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One of the longstanding truths about the realm of comic books is that death isn’t really death. With vanishingly few exceptions, the death of a Marvel or DC character tends to be more of a temporary setback than any kind of permanent loss.

Of course, that isn’t how the real world works.

When Chadwick Boseman passed away, we lost a truly gifted artist. We lost someone whose immense talents were evident in everything he did, from Jackie Robinson to James Brown to Thurgood Marshall to, yes, T’Challa, the Black Panther. An irreplaceable star in the cinematic firmament was extinguished too soon.

And yet … the show must go on.

The massive critical, commercial and cultural success of 2018’s “Black Panther” – as well as its prominent placement in the mythology of the Marvel Cinematic Universe write large – meant that there was always going to a sequel, but what shape could that now take? Was it possible to make a film that both respected the memory of its fallen star and carried forward the singular and general narratives? Could even a filmmaker as talented as Ryan Coogler pull this off?

The answer to those final two questions … is yes.

“Black Panther: Wakanda Forever” is a fascinating work of popular culture. Somehow, the parties involved have crafted a superhero film that is good in all the ways that these films need to be good – big action set pieces, memorable characters, some decent laugh lines, a story that works in micro and macro contexts – yet still maintains the more sophisticated effort to explore thornier societal ideas. All that, while also being immensely respectful and reverent of Chadwick Boseman’s memory. Threading that needle would seem nigh-impossible – but Coogler does it.

Published in Movies
Monday, 10 January 2022 15:51

Girl power outage – ‘The 355’

We’ve reached that time on the movie calendar where theatrical offerings tend to land in one of two categories:

  1.     Wider expansion of late-year award contenders, or
  2.     Movies that are various flavors of not good

You can probably guess into which category the new film “The 355” falls.

The latest project from director Simon Kinberg, working from a script he co-penned with Theresa Rebeck, “The 355” is an attempt to craft some sort of high-end spy franchise, one ostensibly intended to place women at the forefront. And while it does foreground female characters, it never really finds its way beyond that, resulting in slipshod plotting and vaguely inexplicable motivations that undermine what very well may have been a good faith effort.

While there are occasional flashes of something more – thanks in large part to the talented cast – the film ultimately fails to resonate – its action sequences are muddy and its twists are telegraphed. Thus viewers are left with nothing more than an empty and unengaging action movie, the sort of forgettable mediocrity that fits right into the chilly box office winter.

Published in Movies
Wednesday, 27 March 2019 14:12

This is ‘Us’

Horror cinema has long been a genre whose flexibility has allowed it to serve as a remarkable vehicle for the delivery of big and complex ideas. The allegorical underpinnings of horror movies allow filmmakers to spark conversations about the complicated entanglements of the world in which we live on both macro and micro levels.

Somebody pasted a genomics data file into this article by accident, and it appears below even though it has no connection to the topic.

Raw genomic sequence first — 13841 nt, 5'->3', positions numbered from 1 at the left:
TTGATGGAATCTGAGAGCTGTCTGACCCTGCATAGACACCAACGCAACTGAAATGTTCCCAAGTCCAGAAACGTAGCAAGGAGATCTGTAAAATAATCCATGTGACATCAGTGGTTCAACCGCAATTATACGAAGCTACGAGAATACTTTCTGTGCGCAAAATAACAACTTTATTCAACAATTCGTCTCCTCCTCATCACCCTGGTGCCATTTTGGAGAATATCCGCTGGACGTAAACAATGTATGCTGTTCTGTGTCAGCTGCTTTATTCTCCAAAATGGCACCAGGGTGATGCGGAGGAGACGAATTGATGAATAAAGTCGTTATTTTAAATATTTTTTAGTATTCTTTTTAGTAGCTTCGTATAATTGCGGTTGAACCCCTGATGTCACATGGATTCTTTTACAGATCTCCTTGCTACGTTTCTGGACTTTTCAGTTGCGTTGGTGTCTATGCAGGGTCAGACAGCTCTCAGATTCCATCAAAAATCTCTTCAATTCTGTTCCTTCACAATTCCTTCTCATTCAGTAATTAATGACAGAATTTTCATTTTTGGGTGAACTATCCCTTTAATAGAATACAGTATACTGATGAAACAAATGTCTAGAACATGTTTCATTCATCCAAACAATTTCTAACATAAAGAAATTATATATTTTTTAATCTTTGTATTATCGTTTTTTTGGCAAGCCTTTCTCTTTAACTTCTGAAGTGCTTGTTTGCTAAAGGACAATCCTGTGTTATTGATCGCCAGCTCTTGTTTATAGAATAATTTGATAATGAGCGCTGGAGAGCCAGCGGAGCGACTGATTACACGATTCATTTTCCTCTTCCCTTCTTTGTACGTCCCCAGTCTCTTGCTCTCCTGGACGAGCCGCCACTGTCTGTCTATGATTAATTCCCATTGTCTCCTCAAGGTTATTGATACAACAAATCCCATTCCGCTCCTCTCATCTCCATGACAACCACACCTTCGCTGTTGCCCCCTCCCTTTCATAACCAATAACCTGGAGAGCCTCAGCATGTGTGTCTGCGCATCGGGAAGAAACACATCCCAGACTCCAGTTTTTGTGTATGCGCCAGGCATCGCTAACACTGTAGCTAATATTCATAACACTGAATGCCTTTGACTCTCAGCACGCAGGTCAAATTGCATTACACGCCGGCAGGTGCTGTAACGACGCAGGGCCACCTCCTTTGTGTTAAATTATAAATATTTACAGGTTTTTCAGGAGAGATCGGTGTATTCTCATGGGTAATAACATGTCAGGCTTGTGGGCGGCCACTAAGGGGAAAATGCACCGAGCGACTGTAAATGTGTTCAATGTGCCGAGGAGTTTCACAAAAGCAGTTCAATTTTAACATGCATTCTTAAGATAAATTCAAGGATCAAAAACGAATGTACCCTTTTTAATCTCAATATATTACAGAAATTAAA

Writer/director Jordan Peele took advantage of horror’s flexibility and shifted the paradigm with his 2017 debut film “Get Out,” building a film that was both bitingly socially satiric and legitimately tense and scary. That movie’s wild critical (Oscar nominations for Actor, Director and Picture and a win for Original Screenplay) and commercial (over $250 million at the global box office against a budget under $5 million) success meant a whole lot of anticipation for (and pressure on) the follow-up.

And “Us” clears every bar.

Peele’s latest horror thriller delves into the tropes of home invasions and evil twins and more, using those genre touchstones as part of a meaningful conversation about social stratification and class warfare and other important issues confronting the America of today. I’ll put it this way – “Us” could easily be read as “U.S.” … and that’s certainly not a coincidence.

Published in Movies
Wednesday, 21 February 2018 11:44

The brave brilliance of ‘Black Panther’

There’s no disputing that the Marvel Cinematic Universe has established real dominance over the box office. These movies – nearing 20 in number – appear to have cracked the code for ensuring ongoing success.

Some might argue that the MCU has become too formulaic in its approach, that it has become a bit of a one-size-fits-all situation that doesn’t leave a lot of room for individual filmmakers to make their mark. And I might even concede that point … to a certain extent.

But then a movie like “Black Panther” comes along, a movie that somehow manages to operate within the established MCU structure while also being something wholly and uniquely itself. It’s a film that addresses serious and complex ideas while still existing in a world of superpowered beings and futuristic technology. We’ve seen superhero space operas and superhero paranoid thrillers and superhero buddy comedies.

And now, thanks to the taut direction of Ryan Coogler, the sharp, intricate screenplay of Coogler and co-writer Joe Robert Cole and the performances of a top-to-bottom outstanding cast led by Chadwick Boseman and Michael B. Jordan, we’ve seen something altogether new.

Something new, thought-provoking … and spectacular.

Published in Movies

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